What Type Of Revision Rhinoplasty Do I Need To Fix My Crooked Nose?

Q: Dr. Eppley, I am of African descent and I want to improve the shape of my nose and make my lips smaller. Sadly in my attempt to reduce the size of my upper lip and nose I ended up with a crooked nose and lips. The worst part being that my lips remained just about the same size. 

A: My assumption, based on your pictures, is that an implant was placed in your nose since that is about the only thing that can make the nose deviate like that after a rhinoplasty. When trying to improve a nose shape like yours (originally), the fundamental principle is one of a strong columellar strut to support the tip and a good dorsal augmentation. While an implant can be used for the dorsal augmentation, it should never be used for the tip-columellar support as it has a high propensity to deviate…just like yours has done. (not to mention placing the skin over the tip of the nose at jeopardy for vascular compromise) You need a good cartilage graft for support for your revision rhinoplasty and this almost always requires a piece of rib to do so. The implant may be able to be salvaged and used, but once you need a rib graft for the columella you might as well abandon the implant and go with a completely natural graft approach. There are other additive techniques that can be done, such as nostril narrowing, but the dorso-columellar buildup (augmentation) is the key.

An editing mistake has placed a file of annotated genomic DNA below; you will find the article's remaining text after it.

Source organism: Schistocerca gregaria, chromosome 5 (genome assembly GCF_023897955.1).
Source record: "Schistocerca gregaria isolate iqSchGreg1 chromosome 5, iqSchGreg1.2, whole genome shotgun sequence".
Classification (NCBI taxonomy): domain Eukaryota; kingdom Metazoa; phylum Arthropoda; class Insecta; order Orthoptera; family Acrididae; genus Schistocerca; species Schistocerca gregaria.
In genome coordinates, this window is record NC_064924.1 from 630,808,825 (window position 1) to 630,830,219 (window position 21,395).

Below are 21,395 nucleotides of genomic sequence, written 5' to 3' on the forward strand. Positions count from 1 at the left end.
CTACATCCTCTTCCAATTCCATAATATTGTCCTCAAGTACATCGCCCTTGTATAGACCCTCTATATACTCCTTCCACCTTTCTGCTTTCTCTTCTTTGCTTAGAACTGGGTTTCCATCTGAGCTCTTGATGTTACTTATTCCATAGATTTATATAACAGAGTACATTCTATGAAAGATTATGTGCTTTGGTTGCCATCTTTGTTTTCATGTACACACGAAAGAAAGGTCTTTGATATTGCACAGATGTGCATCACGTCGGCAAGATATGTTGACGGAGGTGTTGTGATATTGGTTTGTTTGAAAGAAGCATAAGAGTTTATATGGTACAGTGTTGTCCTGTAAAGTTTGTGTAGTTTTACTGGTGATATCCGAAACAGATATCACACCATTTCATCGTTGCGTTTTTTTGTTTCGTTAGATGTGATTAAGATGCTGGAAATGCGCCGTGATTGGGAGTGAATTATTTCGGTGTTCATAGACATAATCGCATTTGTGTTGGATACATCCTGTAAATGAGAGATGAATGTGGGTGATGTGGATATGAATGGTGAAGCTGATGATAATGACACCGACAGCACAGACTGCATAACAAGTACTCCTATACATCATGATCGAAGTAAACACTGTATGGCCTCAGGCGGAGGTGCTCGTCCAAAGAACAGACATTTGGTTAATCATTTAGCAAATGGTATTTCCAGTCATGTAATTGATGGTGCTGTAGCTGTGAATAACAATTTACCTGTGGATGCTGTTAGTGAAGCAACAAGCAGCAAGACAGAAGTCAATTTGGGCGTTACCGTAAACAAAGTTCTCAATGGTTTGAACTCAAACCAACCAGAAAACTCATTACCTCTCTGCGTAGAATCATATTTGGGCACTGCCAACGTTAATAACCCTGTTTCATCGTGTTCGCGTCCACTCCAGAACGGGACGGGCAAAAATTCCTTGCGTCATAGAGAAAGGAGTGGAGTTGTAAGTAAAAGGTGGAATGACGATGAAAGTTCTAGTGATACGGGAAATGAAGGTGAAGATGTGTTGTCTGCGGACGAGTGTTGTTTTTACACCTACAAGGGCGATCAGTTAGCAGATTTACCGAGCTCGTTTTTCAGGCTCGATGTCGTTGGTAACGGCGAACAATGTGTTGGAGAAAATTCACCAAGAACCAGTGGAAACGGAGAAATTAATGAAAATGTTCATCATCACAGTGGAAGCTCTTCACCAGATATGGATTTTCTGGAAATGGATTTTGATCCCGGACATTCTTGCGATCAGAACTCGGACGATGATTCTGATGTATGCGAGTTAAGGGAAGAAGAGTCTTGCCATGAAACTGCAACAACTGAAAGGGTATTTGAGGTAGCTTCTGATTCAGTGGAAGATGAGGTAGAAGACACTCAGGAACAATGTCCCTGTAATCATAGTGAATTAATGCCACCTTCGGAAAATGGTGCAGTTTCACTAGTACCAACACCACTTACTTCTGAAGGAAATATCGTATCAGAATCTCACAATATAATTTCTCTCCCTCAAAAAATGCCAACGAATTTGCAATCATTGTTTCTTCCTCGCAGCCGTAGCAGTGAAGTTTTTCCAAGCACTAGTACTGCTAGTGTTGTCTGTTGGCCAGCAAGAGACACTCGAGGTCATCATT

From a lip reduction standpoint, if the tissue removal amount and location is not just right, a minimal result is seen and scar contracture can result in the lip. Since you already have a linear contracted lip scar, that would serve as the posterior (inner) incision location with a more aggressive excision done out on the anterior (outer) vermilion. It is the vermilion which needs to be reduced if any size reduction is to be obtained.

Dr. Barry Eppley

Indianapolis, Indiana